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Speaking at the Kennedy School of Government on Thursday night, Danish Prime Minister Lars Løkke Rasmussen lauded the Nordic welfare state but acknowledged the perverse labor incentives that its social programs can engender.
The John F. Kennedy Jr. Forum event, moderated by Kennedy School acting Dean Archon Fung, came just hours after Rasmussen attended the annual Northern Future Forum hosted in Reykjavik, a summit between the Nordic-Baltic Eight and the United Kingdom. Rasmussen, the leader of Denmark’s centre-right Liberal Party, assumed office in June 2015, having also previously served as Prime Minister from 2009 to 2011.
Rasmussen began his remarks by introducing the achievements of the Danish welfare state, noting the tradeoff Danes make by accepting a high level of taxation—up to more than 50 percent of their income—for a high level of security. Among its social programs, Denmark guarantees one year of paid maternity leave, subsidized early childhood development and care, and free higher education.
“Denmark is sometimes compared to a bumblebee—at first sight it seems almost impossible that a bumblebee would be able to fly, but it does,” Rasmussen said. “And as I understand, the main reason is that a bumblebee flaps harder with its wings than other wings, and perhaps that explains why we are flying as well.”
Rasmussen highlighted four reasons why the Danish social welfare state was successful: first, the creation of a strong social contract between the citizens and the government, in which high tax payments return in the form safety and comprehensive services; second, a broad economic consensus across political parties; third, a flexible labor market that makes it easy to hire or fire employees; and fourth, the access to the European single market.
But Rasmussen also noted that Denmark was not without its own challenges. With significant Asian economic growth, for instance, Rasmussen said Denmark needs to confront the outsourcing of jobs to low-salary countries like China and India.
“In a society with high taxes, we have to be very conscious about the incentives to work—in a society with a high level of social security, we have to pay special attention to the incentives among lower-income groups,” he added. “We continuously have to make sure that we do not undermine the sense of personal responsibility and citizenship.”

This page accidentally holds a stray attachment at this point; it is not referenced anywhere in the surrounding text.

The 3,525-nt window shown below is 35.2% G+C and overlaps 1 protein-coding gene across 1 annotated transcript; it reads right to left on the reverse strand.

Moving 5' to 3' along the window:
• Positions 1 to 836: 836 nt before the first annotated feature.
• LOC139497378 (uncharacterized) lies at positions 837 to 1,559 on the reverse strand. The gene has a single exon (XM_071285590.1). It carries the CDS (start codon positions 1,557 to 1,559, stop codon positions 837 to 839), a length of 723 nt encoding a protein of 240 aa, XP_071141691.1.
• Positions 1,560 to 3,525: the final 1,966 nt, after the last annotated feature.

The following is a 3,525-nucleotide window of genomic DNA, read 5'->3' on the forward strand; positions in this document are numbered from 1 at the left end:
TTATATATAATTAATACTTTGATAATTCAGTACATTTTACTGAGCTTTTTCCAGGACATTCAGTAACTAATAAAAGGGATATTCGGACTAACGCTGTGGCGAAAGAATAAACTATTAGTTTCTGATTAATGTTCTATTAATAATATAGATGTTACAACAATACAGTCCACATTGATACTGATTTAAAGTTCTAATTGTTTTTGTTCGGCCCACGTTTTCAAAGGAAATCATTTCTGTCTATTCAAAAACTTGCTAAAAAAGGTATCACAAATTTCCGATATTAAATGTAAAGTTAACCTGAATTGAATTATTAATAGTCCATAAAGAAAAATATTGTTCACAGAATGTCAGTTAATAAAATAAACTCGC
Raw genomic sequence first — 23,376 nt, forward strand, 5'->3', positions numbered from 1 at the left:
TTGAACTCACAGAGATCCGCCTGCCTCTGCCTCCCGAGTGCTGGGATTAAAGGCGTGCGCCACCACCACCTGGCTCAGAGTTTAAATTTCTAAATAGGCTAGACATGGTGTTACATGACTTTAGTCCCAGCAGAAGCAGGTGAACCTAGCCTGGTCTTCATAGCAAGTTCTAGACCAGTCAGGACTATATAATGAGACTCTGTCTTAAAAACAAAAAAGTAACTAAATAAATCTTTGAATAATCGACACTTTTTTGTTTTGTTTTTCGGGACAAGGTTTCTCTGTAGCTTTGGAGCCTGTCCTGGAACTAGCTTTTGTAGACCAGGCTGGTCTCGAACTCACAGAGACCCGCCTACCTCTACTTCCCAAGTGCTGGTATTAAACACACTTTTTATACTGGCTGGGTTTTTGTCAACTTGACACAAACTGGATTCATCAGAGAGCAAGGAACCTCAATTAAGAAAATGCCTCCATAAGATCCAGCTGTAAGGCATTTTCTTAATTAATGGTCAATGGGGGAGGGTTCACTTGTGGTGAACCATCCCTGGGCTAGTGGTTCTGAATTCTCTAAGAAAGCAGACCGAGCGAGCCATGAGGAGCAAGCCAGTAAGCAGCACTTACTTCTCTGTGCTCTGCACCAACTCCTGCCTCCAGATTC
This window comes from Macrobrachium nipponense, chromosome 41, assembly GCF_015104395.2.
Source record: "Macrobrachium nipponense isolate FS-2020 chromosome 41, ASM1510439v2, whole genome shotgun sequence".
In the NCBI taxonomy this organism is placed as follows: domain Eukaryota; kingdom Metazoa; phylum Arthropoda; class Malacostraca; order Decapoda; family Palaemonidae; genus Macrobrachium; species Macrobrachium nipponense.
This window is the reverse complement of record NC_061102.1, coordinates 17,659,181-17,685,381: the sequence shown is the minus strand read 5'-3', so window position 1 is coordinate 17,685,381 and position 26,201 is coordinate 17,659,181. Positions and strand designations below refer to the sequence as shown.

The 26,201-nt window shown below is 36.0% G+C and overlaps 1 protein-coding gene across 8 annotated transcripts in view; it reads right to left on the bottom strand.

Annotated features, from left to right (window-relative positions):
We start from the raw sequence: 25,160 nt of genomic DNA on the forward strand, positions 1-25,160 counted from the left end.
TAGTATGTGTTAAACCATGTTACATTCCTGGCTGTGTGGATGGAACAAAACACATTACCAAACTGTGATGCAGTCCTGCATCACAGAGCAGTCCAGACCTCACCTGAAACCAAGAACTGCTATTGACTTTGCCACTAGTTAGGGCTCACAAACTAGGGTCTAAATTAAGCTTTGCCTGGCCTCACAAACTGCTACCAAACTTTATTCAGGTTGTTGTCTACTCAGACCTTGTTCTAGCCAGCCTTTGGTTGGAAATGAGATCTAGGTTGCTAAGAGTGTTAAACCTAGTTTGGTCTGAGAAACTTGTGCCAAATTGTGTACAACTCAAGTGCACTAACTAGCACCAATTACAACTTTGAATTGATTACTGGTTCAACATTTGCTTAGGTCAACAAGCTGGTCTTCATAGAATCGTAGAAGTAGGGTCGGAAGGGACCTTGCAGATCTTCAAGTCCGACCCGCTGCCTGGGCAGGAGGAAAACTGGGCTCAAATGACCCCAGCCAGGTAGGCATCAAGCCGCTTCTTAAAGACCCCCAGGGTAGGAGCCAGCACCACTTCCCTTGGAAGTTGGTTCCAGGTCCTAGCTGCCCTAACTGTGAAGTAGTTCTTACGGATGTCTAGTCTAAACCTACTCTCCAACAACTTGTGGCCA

Rasmussen proposed capping the amount that individuals can receive from the state while cutting taxes on low-income individuals. These two policy changes, he suggested, would work in tandem to increase the income gap between those that live solely on social benefits and those who work at a low-income level.
When asked about Denmark’s tough response to the ongoing Syrian refugee crisis—the Danish government recently placed ads in Lebanese newspapers warning refugees not to come to the country—Rasmussen said that, while he was sympathetic to those seeking a better life, Denmark—and Europe—could not accept millions of refugees.
“We need to make this distinction between refugees from the war, who we are going to protect, and people who are migrants, who want a better life,” Rasmussen said, noting that trying to integrate waves of migrants would be too burdensome for his country. Rasmussen added that he wanted to strengthen incentives for those that do come to the country to integrate themselves in Danish society, learning the language and joining its workforce.
“Europe realizes that of course we need to stand up for our values and we need to welcome refugees, but we also must understand that we can’t absorb potentially ten million,” Rasmussen said. “Therefore we have to do a lot at the same time—invest more in the neighboring countries, invest more in a political solution.”
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